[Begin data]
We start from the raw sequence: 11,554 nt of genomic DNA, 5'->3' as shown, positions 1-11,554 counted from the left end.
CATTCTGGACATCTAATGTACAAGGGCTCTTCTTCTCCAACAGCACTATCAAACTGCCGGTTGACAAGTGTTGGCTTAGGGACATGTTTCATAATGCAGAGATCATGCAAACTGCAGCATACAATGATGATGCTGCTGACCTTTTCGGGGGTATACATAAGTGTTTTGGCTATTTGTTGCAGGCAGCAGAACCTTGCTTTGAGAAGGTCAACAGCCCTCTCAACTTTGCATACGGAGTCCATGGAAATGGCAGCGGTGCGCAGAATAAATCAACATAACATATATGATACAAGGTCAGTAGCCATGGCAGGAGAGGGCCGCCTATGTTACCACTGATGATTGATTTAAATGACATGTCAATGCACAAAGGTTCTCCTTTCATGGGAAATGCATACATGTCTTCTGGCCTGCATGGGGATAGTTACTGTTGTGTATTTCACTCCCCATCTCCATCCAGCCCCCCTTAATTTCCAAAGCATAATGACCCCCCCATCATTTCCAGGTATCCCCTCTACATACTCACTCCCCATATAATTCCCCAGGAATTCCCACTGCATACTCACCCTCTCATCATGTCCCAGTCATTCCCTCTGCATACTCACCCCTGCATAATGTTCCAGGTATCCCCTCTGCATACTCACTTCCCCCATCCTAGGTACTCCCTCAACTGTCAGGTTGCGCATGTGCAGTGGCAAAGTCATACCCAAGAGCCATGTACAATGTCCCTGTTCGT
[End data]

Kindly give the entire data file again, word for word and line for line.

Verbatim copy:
We start from the raw sequence: 11,554 nt of genomic DNA, 5'->3' as shown, positions 1-11,554 counted from the left end.
CATTCTGGACATCTAATGTACAAGGGCTCTTCTTCTCCAACAGCACTATCAAACTGCCGGTTGACAAGTGTTGGCTTAGGGACATGTTTCATAATGCAGAGATCATGCAAACTGCAGCATACAATGATGATGCTGCTGACCTTTTCGGGGGTATACATAAGTGTTTTGGCTATTTGTTGCAGGCAGCAGAACCTTGCTTTGAGAAGGTCAACAGCCCTCTCAACTTTGCATACGGAGTCCATGGAAATGGCAGCGGTGCGCAGAATAAATCAACATAACATATATGATACAAGGTCAGTAGCCATGGCAGGAGAGGGCCGCCTATGTTACCACTGATGATTGATTTAAATGACATGTCAATGCACAAAGGTTCTCCTTTCATGGGAAATGCATACATGTCTTCTGGCCTGCATGGGGATAGTTACTGTTGTGTATTTCACTCCCCATCTCCATCCAGCCCCCCTTAATTTCCAAAGCATAATGACCCCCCCATCATTTCCAGGTATCCCCTCTACATACTCACTCCCCATATAATTCCCCAGGAATTCCCACTGCATACTCACCCTCTCATCATGTCCCAGTCATTCCCTCTGCATACTCACCCCTGCATAATGTTCCAGGTATCCCCTCTGCATACTCACTTCCCCCATCCTAGGTACTCCCTCAACTGTCAGGTTGCGCATGTGCAGTGGCAAAGTCATACCCAAGAGCCATGTACAATGTCCCTGTTCGT